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Re: [Fsfe-uk] Explanation of Tivosiation and problems - comments sought

From: Chris Croughton
Subject: Re: [Fsfe-uk] Explanation of Tivosiation and problems - comments sought
Date: Mon, 18 Dec 2006 18:07:29 +0000
User-agent: Mutt/1.3.28i

On Mon, Dec 18, 2006 at 03:36:44PM +0000, Graham Seaman wrote:

> Chris Croughton wrote:
> >On Mon, Dec 18, 2006 at 01:33:06PM +0000, Nic James Ferrier wrote:
> >  
> >>Chris Croughton <address@hidden> writes:
> >>
> >>    
> >>>Free as in freedom or as in beer?  I agree that many people wouldn't
> >>>have got started if they'd had to buy the software (that was one of my
> >>>main motivations for starting to use GCC, that it didn't cost me
> >>>anything), but how many of them actually go so far as to modify and
> >>>improve the code?  Your "a lot" could mean anything over about 10.
> >>>      
> >>1000s if not 100s of thouands.
> >>
> >>Look at RT for GCC or the Changlog. Just a year's worth includes many,
> >>many people.
> >>    
> >
> >I see nothing in there which says who got started because of Free
> >Software, most of the names I recognise seem to have been software
> >professionals long before there was any such thing.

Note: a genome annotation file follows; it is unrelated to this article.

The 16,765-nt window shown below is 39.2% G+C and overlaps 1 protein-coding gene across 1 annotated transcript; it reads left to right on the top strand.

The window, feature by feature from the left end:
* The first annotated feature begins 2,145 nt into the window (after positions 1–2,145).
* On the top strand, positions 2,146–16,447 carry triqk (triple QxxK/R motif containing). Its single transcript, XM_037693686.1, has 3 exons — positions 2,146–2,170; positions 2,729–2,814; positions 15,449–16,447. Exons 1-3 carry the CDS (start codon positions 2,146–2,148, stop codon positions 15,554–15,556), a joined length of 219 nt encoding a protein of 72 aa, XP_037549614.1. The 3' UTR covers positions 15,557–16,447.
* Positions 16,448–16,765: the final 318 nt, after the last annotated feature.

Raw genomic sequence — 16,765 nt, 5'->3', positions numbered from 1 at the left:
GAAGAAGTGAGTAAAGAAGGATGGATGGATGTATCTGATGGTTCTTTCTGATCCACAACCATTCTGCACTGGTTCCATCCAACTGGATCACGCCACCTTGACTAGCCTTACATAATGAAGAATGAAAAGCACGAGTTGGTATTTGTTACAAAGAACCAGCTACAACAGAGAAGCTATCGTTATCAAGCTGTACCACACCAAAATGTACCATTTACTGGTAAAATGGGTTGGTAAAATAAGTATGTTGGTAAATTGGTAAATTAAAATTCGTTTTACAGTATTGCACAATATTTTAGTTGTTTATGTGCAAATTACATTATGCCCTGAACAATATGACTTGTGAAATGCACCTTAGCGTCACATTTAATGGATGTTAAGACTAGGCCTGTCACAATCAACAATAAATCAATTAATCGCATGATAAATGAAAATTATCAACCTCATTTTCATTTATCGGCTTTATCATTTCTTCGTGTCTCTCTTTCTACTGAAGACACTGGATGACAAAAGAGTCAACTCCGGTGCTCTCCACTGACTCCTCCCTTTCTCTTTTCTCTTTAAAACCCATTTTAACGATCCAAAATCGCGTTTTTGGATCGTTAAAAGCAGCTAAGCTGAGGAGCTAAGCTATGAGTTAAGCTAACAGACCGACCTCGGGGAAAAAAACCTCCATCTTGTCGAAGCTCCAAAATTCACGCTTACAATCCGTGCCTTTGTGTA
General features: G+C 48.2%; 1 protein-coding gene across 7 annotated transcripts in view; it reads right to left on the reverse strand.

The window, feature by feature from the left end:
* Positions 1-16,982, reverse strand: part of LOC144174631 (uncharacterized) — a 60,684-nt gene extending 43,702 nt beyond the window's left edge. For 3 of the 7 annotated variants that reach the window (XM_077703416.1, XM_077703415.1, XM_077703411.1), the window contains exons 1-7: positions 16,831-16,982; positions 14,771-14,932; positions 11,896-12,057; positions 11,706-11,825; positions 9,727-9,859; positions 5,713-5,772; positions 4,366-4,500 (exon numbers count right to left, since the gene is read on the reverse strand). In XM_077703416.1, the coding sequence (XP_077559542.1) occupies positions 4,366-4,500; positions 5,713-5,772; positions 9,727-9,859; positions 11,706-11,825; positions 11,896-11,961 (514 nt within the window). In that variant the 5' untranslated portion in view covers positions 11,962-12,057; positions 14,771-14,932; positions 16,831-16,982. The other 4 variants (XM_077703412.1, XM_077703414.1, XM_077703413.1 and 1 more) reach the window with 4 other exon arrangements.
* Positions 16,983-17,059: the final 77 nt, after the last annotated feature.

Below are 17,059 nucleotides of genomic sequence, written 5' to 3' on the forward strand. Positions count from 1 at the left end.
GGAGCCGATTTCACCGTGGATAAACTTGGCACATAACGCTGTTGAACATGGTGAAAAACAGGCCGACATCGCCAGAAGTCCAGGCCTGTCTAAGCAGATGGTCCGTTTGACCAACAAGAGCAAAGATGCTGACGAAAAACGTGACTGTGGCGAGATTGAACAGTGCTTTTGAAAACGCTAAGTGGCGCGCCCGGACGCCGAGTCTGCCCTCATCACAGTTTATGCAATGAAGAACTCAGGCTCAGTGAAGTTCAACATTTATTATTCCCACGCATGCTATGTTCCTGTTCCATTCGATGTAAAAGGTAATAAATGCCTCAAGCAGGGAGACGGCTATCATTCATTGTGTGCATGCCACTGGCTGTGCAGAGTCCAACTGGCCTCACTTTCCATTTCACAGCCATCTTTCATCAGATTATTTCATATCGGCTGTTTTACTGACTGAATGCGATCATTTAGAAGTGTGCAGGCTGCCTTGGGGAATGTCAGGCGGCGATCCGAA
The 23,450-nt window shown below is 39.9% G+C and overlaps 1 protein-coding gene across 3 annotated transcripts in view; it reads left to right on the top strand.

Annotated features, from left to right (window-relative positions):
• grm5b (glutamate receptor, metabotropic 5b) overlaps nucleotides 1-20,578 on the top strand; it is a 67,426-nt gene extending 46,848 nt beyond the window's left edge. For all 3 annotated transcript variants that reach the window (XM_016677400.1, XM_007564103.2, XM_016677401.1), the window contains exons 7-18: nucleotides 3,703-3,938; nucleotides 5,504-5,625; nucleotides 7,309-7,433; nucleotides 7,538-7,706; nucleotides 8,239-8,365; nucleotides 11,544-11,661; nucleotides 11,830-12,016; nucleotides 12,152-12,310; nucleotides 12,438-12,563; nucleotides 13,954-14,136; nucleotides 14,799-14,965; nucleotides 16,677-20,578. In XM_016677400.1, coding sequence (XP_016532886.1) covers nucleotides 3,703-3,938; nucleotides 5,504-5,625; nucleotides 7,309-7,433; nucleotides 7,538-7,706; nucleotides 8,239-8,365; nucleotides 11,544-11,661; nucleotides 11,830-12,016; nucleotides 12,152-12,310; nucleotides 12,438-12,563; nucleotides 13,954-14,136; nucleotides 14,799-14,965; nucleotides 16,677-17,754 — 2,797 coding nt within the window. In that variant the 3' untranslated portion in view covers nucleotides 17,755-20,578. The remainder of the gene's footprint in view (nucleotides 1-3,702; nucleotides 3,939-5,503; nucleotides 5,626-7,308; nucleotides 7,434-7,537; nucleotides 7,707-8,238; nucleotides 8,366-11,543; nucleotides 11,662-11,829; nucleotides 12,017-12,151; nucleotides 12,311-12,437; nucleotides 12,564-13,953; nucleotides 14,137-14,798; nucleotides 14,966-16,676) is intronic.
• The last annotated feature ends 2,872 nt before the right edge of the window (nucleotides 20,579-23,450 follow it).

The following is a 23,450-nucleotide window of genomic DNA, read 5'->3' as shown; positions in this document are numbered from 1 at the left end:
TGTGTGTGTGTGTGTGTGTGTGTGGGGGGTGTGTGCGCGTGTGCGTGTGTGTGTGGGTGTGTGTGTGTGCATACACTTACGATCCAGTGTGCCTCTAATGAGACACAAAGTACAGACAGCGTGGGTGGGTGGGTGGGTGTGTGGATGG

> >  
> There's no such time. I first got the chance to do some programming when 
> my team got a copy of Star Trek in 1977, followed not long after by 
> Colossal Cavern. If I remember right, both were under an old-style 
> BSD-ish license (even though Colossal Cavern was from Stanford).  I 
> hacked about with Star Trek to add black holes; several of the other 
> people working with me also got started by doing similar things  (as 
> operators we were not allowed to touch any production software).  We 
> were amazed that such large programmes should be free (not only 
> financially).  Free software  long predates the 80s, in spite of the 
> myths. Some of it is even still in use. Now where's that version of 
> Spice gone..?

The term "Free Software" (capitalised, and with the current meaning of
the 4 freedoms) was not used until a lot more recently, before that it
meant anything from free (as in beer) binaries via hex dumps to source
code (which was often still free (as in beer) even when you weren't
allowed to use it without massive restrictions).  That's why I
capitalised it.

Certainly most of us got started on some kind of free (as in beer)
software, even if it was software someone else (employer, college, etc.)
had bought.  But it was rarely Free Software in the modern sense.  As I
recall the original Colossal Cave was distributed as binaries, certainly
many versions of the Star Trek game were binary-only.

The only free (as in distributable) software I knew about around that
time was stuff I and my friends wrote, but we rarely distributed it
further than a few friends (we had no way of doing so easily, copying
packs of punched cards is tedious and error-prone and they are expensive
to ship, and we couldn't afford mag tape).  Even paper tape causes
comment when you dump several reels of it...

Chris C

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